There is a new study out, a survey conducted by PWC. They asked CEO’s to evaluate the importance of innovation to the future of their organization. A link to the survey is below.
The results reflect a few important items:
1 . The CEO’s believe they need Radical or Breakthrough Innovation, not just Incremental Improvements.
2 . CEO’s think Innovation needs to be part of the company DNA, not just the purview of a select few.
3 . The study shows CEO’s conclude innovation is as important as operational excellence.
4 . They see collaboration as the pathway to innovation success.
So in summary, CEO’s report that their company should put innovation at the forefront of their effort, they need to get everyone working on innovation together and all the time.
Knowing this…how to move forward? There may be two magical steps toward getting everyone to collaborate on innovation together and all the time.
· Make it a habit for everyone to offer contributions to the group.
· Make everyone feel they are part of the group.
I think we all know the success of a company-wide collaborative effort requires a long list of steps, but the principle steps are…
· Embrace a company-wide culture of innovation
· Communicate that stance to employees, vendors, partners and customers
· Positively acknowledge behaviors that fulfill that status
Several other studies may have made clear some tactics companies can use to get there.
Let’s try effectively programming everyone with new habits.
Habits form when we do something so often that it becomes automatic, sometimes even compulsive or involuntary. If making innovation oriented contributions becomes the new norm, then everyone will want to participate in normal behavior and make those contributions.
What is the definition of this new habitual behavior? Subjects are moved to make contributions to an innovation system as part of their normal workday over and over, and do so consistently whenever they get bored, in between other tasks, and when they do so purposely. Along with all those office apps (and probably Facebook or Twitter), the innovation portal is always open on everyone’s desktop.
The brain’s ability to form habits is actually one of its strengths. A habit is a powerful shortcut that helps us stay more productive: If we learn to react automatically to things in our environment, we preserve mental energy for the harder decisions.
· gets an idea,
· has a question,
· needs to research something, or
· knock off items on their to-do list,
…they are encouraged to consider tapping into the knowledge base found in the innovation portal as their very first step.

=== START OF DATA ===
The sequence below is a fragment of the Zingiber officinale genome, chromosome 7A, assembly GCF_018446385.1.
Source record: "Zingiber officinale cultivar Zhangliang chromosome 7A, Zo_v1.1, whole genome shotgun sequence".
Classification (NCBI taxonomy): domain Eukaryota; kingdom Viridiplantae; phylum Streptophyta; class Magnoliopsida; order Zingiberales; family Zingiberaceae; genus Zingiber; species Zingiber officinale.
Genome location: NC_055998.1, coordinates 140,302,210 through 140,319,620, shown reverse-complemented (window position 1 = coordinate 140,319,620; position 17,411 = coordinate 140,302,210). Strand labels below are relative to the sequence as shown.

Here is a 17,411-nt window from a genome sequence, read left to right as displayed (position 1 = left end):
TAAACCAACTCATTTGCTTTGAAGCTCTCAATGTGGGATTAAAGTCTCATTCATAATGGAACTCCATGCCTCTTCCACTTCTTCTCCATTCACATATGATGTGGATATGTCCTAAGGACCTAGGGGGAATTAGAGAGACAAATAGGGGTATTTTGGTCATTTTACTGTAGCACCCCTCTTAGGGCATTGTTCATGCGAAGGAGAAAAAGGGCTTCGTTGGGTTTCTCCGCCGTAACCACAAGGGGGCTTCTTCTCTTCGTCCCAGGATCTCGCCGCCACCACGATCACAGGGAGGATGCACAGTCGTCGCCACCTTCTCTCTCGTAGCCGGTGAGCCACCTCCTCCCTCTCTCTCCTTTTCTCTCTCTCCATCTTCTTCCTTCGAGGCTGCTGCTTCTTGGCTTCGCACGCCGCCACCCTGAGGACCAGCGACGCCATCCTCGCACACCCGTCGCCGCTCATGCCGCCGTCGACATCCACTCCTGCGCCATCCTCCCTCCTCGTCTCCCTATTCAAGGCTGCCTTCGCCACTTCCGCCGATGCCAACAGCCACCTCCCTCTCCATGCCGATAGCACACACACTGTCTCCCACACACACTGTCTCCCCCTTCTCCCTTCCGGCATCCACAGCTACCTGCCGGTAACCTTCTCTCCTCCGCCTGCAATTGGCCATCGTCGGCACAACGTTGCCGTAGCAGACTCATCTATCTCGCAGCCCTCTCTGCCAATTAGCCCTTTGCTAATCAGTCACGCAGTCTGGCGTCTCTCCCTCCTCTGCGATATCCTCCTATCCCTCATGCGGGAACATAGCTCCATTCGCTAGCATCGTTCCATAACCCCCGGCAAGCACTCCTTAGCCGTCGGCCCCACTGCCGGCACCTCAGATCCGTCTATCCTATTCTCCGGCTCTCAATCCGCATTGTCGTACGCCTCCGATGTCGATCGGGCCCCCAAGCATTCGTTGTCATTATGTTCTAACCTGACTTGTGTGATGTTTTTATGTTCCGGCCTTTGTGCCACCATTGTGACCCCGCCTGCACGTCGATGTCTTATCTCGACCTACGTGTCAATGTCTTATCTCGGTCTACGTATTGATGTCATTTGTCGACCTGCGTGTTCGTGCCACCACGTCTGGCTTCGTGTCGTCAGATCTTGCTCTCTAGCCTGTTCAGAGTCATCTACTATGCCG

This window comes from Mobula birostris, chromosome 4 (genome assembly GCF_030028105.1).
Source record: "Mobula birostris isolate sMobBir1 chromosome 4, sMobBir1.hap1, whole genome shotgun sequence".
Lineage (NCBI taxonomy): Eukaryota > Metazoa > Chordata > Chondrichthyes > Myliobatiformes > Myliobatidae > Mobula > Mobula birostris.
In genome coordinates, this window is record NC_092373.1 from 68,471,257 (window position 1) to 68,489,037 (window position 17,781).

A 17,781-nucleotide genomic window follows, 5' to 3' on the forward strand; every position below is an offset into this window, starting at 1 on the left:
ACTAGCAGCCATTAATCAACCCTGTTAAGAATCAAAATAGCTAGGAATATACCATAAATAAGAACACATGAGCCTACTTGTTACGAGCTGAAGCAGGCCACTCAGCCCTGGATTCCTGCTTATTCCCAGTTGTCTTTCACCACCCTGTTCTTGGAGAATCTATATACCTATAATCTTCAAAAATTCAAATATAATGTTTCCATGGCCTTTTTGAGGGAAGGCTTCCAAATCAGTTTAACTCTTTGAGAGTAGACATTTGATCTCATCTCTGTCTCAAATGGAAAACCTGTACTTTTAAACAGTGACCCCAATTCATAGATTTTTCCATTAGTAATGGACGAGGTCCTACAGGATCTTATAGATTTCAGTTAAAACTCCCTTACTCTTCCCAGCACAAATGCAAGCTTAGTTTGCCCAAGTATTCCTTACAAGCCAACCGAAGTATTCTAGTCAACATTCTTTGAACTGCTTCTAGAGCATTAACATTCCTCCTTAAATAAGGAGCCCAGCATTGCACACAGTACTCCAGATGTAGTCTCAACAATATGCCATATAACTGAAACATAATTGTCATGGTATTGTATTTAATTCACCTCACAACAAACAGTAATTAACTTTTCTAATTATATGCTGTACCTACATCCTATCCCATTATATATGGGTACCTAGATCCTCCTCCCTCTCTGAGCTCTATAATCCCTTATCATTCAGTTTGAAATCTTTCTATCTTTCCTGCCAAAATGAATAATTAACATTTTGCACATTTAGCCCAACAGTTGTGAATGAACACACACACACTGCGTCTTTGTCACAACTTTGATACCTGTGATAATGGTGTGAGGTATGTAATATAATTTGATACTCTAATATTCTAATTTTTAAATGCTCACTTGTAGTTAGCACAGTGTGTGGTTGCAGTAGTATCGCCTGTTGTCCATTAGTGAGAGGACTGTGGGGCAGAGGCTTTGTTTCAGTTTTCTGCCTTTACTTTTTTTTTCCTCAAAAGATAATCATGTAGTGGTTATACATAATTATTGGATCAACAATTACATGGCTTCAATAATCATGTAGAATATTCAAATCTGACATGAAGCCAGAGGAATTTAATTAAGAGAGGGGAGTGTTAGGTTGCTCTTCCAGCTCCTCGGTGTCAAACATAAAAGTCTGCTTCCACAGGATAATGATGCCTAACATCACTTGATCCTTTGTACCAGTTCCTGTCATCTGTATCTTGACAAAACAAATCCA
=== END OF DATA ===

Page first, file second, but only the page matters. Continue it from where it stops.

In this scenario we all embrace web 2.0 collaborative technology to perform our daily work; and as part of “our” group.
Bottom Line: We need to habitually collaborate on innovation.
Our group embraces innovation and the whole company is in our group.
We want to nurture our group loyalty. Anthropologists will tell us we learn to see ourselves and others as parts of particular groups. If we want everyone in our group to participate in the collaborative process working on innovation, we need to redefine everyone’s perception of what group to which they belong.
The key is to change how we perceive the permanence of our own personal qualities. If we think an identity or a situation in our own lives is fixed and unchangeable, we are more inclined to judge others negatively who don’t share that identity.
However, our perception of permanence can be open to adjustment. By reminding people that the categories we fall into may not be so fixed, we seem to be able to defuse the assumption that everyone would be happier if only they were like us. We’re looking at the malleability of our identities here.
We want to reshape our abilities to perceive our own relationships. The more we idealize our status and the more favorably we judge others who share it, the more powerful (and productive) our group becomes.
If we have an institutional incentive to produce innovation then creating a new and permanent forum to research, talk about, and solve serious innovation problems, is the pathway for everyone to feel compelled to contribute to the innovation needs of our group.
Bottom Line: Our group collaborates on innovation; it’s what we do.
Let’s work on redefining our approach to innovation. We’re not just going to run idea jams. We’re not just going to periodically run an idea contest.
We’re going to redefine our workplace as an ongoing, constant forum for collaboration where all of us are tasked with contributing innovative ideas to our group.
We’re all part of a new group that believes innovation is the foundation for our future. We habitually collaborate as part of our workday.
Good ideas and breakthrough innovation is the result.
PWC, “Unleashing the Power of Innovation”, 2013
J. Bayer, S. Campbell, “Computers in Human Behavior.” October 2013
Simon, Bernd; Brown, Rupert, Perceived intragroup homogeneity in minority-majority contexts. Journal of Personality and Social Psychology, Oct 1987
Paris, Budapest, et al, An experimental investigation into the formation of intergroup representations† European Journal of Social Psychology 22 FEB 2006
D.Kille, R. Eibach, Series of studies, Psychological Science, October 2013
Ron Shulkin blogs, researches and writes about enterprise technology focused on social media, innovation, voice of the customer, marketing automation and enterprise feedback management. You can learn more about Ron at his biography web site:www.shulkin.net. You can follow him Twitter. You can follow his blogs at this Facebook group. You can connect with Ron on LinkedIn.